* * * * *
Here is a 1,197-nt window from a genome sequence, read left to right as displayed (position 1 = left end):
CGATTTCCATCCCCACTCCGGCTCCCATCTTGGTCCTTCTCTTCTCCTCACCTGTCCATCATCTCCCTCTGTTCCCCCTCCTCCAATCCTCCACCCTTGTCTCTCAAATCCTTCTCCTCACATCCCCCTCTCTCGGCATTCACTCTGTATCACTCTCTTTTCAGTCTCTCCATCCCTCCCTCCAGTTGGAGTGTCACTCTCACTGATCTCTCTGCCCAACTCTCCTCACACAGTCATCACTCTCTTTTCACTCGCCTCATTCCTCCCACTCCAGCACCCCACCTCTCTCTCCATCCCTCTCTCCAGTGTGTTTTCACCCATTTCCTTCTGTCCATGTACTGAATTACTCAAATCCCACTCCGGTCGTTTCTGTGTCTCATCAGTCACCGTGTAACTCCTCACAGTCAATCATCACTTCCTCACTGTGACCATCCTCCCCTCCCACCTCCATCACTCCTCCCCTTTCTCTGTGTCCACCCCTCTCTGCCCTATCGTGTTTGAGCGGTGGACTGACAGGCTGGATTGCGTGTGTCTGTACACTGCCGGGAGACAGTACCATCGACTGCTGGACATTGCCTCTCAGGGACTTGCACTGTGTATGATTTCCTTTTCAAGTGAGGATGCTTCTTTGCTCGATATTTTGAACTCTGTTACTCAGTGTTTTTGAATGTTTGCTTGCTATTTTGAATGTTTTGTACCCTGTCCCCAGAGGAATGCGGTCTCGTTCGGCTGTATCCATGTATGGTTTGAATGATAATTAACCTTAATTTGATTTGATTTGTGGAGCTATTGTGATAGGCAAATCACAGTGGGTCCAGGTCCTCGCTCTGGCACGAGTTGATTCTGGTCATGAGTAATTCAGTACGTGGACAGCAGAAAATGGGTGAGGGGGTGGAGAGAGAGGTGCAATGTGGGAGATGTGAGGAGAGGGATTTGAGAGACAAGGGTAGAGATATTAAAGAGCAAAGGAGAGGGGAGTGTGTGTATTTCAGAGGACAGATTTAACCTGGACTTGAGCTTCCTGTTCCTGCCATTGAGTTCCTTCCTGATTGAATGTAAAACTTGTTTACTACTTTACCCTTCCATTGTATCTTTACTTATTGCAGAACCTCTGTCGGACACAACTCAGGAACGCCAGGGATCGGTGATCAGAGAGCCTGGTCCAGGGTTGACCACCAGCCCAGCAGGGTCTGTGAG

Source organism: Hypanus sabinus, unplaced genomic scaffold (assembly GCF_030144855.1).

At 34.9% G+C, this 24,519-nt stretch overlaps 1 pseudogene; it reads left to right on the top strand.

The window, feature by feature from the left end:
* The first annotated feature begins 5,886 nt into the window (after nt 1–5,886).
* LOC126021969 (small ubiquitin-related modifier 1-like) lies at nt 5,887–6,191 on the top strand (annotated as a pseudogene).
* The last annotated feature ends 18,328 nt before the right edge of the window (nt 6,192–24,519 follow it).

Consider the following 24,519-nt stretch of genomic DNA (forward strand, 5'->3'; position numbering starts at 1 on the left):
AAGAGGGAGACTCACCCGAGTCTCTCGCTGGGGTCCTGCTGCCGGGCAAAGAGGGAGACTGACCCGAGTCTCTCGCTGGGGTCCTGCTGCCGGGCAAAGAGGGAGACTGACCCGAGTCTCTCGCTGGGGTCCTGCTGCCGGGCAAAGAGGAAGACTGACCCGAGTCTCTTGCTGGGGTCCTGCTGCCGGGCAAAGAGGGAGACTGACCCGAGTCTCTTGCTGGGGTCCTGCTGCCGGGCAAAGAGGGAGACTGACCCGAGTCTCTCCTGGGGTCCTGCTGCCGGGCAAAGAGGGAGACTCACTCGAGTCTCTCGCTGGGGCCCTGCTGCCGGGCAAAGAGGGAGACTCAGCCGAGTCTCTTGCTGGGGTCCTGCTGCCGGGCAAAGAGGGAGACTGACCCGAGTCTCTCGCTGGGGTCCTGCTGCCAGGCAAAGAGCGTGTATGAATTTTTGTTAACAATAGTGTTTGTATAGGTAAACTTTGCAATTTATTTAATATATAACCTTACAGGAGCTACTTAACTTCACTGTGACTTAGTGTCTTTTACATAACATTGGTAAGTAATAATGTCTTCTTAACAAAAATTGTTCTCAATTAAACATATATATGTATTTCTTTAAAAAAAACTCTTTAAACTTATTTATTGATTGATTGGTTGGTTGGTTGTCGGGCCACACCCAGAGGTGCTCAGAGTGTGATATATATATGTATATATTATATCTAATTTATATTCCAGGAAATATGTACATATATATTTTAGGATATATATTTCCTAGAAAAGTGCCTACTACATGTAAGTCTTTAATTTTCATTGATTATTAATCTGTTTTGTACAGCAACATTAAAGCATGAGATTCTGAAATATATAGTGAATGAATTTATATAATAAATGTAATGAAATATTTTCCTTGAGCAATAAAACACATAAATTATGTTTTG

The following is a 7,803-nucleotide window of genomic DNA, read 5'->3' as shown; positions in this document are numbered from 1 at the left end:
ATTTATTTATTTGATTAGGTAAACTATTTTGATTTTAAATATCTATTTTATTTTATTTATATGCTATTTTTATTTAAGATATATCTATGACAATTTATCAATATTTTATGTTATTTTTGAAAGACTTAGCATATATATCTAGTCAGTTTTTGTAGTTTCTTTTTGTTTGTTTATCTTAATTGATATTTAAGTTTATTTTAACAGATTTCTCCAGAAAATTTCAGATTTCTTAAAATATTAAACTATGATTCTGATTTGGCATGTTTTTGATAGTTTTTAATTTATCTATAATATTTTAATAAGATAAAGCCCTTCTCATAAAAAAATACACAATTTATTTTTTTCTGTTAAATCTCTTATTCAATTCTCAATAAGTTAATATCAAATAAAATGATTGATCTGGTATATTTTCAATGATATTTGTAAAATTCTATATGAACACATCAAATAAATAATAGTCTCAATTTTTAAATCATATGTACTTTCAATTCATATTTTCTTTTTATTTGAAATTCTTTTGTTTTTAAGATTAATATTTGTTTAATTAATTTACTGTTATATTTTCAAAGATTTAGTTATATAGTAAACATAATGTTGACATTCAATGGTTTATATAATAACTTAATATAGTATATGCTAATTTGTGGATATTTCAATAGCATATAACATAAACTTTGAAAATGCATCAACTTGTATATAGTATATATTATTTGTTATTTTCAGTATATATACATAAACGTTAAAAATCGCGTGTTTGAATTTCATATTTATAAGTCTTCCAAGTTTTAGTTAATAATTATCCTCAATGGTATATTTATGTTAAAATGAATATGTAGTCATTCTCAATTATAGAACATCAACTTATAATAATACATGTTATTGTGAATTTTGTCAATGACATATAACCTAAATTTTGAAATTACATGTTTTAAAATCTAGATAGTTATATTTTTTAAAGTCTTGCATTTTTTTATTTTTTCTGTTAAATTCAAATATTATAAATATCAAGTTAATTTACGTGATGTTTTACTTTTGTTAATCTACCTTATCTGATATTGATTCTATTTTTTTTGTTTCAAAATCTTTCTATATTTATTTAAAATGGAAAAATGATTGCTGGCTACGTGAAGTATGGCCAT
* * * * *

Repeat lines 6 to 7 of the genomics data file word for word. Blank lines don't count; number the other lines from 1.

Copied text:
* The first annotated feature begins 5,886 nt into the window (after nt 1–5,886).
* LOC126021969 (small ubiquitin-related modifier 1-like) lies at nt 5,887–6,191 on the top strand (annotated as a pseudogene).